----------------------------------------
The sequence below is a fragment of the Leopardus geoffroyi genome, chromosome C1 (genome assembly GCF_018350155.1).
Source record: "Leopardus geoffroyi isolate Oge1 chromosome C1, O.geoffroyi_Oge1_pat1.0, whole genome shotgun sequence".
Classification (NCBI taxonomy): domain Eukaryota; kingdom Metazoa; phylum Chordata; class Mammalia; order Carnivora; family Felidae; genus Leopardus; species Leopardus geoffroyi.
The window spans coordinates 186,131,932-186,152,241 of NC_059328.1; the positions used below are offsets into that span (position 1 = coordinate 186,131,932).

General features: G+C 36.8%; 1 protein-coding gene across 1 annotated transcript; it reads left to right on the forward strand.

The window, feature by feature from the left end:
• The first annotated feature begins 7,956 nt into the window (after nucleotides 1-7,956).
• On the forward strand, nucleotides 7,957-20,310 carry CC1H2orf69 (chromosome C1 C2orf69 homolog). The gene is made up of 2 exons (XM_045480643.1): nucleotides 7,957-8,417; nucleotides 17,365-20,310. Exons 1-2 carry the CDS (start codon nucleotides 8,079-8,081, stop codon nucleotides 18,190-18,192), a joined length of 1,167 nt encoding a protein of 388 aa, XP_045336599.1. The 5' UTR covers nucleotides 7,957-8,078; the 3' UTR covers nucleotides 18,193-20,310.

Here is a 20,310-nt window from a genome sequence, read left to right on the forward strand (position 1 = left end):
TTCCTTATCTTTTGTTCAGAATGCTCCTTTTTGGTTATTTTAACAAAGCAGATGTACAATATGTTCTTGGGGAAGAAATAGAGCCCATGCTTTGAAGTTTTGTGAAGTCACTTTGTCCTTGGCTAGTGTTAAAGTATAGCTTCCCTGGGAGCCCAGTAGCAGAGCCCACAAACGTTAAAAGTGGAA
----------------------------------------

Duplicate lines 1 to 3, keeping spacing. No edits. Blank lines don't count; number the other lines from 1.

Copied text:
The sequence below is a fragment of the Leopardus geoffroyi genome, chromosome C1 (genome assembly GCF_018350155.1).
Source record: "Leopardus geoffroyi isolate Oge1 chromosome C1, O.geoffroyi_Oge1_pat1.0, whole genome shotgun sequence".
Classification (NCBI taxonomy): domain Eukaryota; kingdom Metazoa; phylum Chordata; class Mammalia; order Carnivora; family Felidae; genus Leopardus; species Leopardus geoffroyi.